According to the literature review, athletes with cerebral palsy are at increased risk for overuse syndromes, muscle strains, chronic knee pain, patellofemoral problems, and chondromalacia.
However, one study was reviewed that analyzed athletes with cerebral palsy. It concluded that injury incidence and patterns are similar for athletes with and without disabilities.
Another 3-year cross-disability study reported an injury rate of 9.30 per 1000 athlete exposures (defined as 1 athlete participating in 1 practice or game in which there is the probability of sustaining an athletic injury), a rate similar to other non-disabled sports.
Additionally The United States Cerebral Palsy Athlete Association uses a classification system, which ranges from class 1 to 8 where athletes are grouped to compete only against athletes with their same classification.
Class 1: Severe involvement in all four limbs with poor functional strength in upper extremities, often necessitating the use of an electric wheelchair for independence.
Class 8 is an athlete whose function is minimally affected and is able to run and jump freely and has good balance.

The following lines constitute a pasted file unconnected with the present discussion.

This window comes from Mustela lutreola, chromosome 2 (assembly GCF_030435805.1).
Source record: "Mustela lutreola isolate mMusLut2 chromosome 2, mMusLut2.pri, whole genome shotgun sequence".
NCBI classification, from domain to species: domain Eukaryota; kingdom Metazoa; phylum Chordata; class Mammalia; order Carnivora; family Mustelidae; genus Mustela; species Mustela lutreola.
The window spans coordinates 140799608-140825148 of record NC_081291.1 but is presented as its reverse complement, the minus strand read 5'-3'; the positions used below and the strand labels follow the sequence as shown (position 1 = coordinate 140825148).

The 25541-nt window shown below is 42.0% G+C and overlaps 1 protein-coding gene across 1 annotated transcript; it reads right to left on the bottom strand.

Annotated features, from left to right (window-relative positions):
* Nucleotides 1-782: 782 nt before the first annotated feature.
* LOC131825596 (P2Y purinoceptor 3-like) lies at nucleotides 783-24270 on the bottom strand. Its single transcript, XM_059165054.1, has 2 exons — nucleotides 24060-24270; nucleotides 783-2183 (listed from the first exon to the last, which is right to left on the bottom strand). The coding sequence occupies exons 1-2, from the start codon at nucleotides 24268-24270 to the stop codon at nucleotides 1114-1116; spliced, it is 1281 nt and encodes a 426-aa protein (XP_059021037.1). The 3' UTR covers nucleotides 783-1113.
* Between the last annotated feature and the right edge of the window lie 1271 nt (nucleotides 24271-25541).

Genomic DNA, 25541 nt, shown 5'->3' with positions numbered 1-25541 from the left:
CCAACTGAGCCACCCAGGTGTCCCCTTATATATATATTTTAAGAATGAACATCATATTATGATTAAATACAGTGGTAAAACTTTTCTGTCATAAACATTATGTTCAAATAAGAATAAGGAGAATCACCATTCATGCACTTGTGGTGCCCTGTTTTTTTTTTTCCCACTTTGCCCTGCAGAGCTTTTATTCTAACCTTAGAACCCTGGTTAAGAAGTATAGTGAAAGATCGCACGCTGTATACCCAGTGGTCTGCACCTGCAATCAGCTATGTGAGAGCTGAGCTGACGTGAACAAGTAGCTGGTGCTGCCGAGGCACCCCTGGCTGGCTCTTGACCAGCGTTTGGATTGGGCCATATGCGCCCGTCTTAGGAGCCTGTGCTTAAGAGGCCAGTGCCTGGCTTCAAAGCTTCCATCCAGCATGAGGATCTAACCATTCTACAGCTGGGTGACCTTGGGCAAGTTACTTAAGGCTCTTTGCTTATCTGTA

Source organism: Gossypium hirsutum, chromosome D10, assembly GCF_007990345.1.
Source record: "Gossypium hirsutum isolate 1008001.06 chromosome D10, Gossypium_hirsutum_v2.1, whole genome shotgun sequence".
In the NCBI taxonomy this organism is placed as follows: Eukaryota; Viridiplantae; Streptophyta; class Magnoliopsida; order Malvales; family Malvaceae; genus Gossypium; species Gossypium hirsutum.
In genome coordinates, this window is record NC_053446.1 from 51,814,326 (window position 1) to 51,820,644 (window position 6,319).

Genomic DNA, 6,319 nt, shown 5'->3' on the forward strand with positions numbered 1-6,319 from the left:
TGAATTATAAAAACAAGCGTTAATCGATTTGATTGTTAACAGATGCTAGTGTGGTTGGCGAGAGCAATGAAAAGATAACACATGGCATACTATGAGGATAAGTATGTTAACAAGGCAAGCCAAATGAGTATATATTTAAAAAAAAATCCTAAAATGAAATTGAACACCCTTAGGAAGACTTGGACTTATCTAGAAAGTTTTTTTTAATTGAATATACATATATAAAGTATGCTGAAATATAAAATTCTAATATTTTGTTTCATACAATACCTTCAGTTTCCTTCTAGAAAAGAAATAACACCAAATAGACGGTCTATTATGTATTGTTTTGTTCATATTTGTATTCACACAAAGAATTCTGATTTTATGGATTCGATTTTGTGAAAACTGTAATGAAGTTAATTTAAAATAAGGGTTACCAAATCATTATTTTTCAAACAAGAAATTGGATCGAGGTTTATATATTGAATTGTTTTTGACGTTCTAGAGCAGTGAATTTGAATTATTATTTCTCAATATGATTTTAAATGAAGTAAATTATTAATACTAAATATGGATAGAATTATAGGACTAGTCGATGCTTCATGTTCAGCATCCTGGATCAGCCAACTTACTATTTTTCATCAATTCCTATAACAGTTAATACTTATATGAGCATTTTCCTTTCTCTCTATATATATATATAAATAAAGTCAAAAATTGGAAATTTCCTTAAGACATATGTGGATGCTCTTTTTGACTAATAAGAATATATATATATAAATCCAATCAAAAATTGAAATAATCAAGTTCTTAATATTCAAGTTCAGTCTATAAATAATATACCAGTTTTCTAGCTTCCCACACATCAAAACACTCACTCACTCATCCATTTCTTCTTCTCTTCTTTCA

Given this classification system, C.O. was clearly a class 8.
Given the patient's high level of functioning, normal gait, and risk of injury equal to an athlete without physical limitations, C.O. was cleared to participate.
C.O.'s case posed an interesting question to the sports medicine staff. Can a high-finctioning athlete with a musculoskeletal disorder be at significant risk for injury and be prohibited from participation?
Based on the review of available data and the additional review of her medical records, the sports medicine team felt the patient was at no additional risk of injury compared to athletes without cerebral palsey. It was determined that she should not be disqualified from participation.
One problem with the data review was that most of the available research was done reviewing risk of injury in athletes with disabilities who compete against other athletes with disabilities.
The final determination to clear the patient for participation was made based primarily on her high functioning status and her symptom-free participation in high school athletics.
To date C.O. has participated in cross country and lacrosse and has remained injury free.
1. Paneth, et al, Proposed Definition and classification of Cerebral Palsy. Developmental Medicine & Child Neurology 2005, 47: 571–576
2. Engel-Yeger,, et al, Differences in Patterns of Participation Between Youths
With Cerebral Palsy and Typically Developing Peers. The American Journal of Occupational Therapy. January/February 2009, Volume 63, Number 1
3. Morris. Physical Activity Recommendations for Children and Adolescents with Chronic Disease. Current Sports Medicine Reports. V 7 N. 6 November/December 2008
4. Patel, Greydanus. Sports Participation By Physically and Cognitively Challenged Young Athletes. Pediatr Clin N Am 57 (2010) 795–817
5. Carroll, et al. Cerebral Palsy: Physical Activity and Sport. Current Sports Medicine Reports 2006, 5:319 –322
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